A new study conducted at New York indicates that people suffering from symptomatic asthma eat less fruit and have decreased intake of vitamin C and manganese than their counterparts without the problem.
An article written in the medical journal 'Thorax' by Dr N. J. Wareham et al of Medical Research Council in Cambridge, UK reveals that diet can be modified to reduce the onset of asthma.
This study revealed that the fruit consumption on an average was 132.1 gm per day by people suffering from asthma as compared to 149.1 gm per day by their healthy counterparts. The risk was lesser in people who consumed 46.3 g of citrus fruit per day than those with no citrus fruit intake.
However, the incidence of asthma was more in people who had lesser intake of Vitamin C and manganese. Also the plasma levels of Vitamin C were lower in people with asthma than their healthy counterparts.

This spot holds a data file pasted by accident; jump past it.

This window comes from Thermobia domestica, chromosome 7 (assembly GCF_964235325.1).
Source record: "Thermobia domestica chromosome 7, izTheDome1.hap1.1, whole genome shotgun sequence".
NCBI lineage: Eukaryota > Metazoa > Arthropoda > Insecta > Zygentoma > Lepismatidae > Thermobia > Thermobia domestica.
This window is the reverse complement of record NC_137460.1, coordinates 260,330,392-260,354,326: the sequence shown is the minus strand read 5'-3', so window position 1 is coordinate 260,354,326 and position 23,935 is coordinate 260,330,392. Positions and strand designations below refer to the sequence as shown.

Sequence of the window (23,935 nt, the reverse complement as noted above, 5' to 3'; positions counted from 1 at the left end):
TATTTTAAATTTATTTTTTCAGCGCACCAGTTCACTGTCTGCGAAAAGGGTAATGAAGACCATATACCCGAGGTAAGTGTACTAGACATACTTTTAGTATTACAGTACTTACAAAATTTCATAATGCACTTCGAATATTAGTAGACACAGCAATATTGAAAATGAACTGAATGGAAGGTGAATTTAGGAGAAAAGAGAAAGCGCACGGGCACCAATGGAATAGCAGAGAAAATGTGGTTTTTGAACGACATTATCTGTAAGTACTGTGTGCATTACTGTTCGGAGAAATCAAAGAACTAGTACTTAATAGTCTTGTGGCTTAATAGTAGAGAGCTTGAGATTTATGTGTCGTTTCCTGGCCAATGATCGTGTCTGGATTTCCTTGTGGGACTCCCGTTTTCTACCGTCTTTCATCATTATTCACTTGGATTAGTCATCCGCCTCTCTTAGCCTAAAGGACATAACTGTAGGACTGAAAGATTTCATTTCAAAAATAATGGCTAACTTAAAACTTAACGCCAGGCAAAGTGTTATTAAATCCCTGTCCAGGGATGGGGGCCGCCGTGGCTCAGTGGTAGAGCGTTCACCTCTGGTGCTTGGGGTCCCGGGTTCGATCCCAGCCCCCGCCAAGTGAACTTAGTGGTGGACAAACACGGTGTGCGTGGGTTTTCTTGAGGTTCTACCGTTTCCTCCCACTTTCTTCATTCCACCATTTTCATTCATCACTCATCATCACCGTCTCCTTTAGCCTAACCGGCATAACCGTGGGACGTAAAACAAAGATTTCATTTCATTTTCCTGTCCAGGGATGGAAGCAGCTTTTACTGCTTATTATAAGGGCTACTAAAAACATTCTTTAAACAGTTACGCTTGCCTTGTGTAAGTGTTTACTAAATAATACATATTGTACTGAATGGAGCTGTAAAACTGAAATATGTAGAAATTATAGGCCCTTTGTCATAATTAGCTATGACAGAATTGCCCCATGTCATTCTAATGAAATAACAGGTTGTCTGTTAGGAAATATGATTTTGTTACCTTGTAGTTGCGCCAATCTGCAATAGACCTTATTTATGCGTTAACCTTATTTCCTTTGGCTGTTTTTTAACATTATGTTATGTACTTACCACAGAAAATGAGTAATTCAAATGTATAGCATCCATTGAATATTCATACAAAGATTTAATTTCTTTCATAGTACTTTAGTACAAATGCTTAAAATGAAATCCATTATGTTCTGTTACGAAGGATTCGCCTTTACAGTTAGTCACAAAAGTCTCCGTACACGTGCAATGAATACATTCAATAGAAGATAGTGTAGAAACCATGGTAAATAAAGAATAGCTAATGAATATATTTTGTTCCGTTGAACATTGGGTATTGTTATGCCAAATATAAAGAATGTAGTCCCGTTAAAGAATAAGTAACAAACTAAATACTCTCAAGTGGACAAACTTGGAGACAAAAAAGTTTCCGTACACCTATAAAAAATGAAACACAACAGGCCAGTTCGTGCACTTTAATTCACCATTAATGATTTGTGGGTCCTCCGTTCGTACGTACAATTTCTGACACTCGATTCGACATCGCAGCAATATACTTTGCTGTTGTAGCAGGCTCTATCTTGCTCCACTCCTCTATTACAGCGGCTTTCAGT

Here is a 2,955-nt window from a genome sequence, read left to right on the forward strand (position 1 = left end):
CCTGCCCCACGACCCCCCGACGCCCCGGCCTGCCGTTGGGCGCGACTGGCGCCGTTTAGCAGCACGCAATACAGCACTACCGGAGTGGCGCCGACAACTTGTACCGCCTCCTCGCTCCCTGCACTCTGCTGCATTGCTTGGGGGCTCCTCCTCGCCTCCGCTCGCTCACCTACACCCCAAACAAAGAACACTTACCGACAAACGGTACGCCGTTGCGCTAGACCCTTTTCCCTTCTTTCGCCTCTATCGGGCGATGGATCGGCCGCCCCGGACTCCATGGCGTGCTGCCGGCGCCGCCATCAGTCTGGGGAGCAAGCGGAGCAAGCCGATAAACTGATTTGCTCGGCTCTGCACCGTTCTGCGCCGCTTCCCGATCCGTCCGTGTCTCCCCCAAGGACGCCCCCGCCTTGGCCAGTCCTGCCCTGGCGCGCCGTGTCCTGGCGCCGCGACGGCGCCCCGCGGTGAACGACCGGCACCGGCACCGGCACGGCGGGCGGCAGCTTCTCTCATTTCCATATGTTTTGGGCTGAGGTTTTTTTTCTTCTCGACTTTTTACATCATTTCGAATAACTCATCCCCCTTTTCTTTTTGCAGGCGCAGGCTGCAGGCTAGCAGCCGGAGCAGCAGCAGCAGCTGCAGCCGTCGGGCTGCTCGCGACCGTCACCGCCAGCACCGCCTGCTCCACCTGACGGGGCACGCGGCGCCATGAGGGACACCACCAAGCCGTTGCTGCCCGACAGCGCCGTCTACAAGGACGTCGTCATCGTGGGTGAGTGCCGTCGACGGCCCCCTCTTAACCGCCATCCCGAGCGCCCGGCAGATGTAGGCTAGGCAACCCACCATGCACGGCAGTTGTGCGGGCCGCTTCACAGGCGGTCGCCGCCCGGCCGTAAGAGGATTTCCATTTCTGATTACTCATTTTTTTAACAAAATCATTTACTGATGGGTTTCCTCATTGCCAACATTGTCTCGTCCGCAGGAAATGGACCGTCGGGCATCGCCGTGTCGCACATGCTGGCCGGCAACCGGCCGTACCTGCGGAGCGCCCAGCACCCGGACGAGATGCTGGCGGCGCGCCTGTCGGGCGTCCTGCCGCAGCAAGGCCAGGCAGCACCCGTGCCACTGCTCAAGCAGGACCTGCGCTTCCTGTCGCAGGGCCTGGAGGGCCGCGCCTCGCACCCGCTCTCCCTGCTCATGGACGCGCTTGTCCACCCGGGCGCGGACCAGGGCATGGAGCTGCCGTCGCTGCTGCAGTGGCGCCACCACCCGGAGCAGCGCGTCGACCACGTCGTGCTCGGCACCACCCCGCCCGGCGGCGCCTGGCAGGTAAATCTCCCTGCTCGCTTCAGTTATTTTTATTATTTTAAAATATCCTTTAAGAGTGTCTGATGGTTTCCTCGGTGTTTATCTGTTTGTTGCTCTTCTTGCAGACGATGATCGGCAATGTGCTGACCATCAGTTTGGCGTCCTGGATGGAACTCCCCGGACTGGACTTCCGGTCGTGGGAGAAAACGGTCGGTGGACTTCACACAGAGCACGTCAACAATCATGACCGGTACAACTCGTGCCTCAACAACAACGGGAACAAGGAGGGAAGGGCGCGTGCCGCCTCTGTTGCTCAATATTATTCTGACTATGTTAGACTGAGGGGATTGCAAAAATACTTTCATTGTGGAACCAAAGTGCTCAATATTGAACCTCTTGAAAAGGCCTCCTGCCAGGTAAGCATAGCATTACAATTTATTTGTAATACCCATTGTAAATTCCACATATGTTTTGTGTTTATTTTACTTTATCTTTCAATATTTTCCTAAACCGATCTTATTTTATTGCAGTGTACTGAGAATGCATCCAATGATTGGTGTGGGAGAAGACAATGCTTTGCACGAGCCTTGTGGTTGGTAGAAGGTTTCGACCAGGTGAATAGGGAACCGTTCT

The researchers attributed this low level of Vitamin C to the lesser consumption of the fruit, but there is no clarity on what dietary components lead to decreased manganese intake.
The inference drawn by the researchers from the study is to create a general awareness among the public/common man regarding the rise in the occurrence of asthma.
Asthma has shown an increase in the world and it leads to loss of many man hours. Research on preventive strategies is required to combat the disease effectively.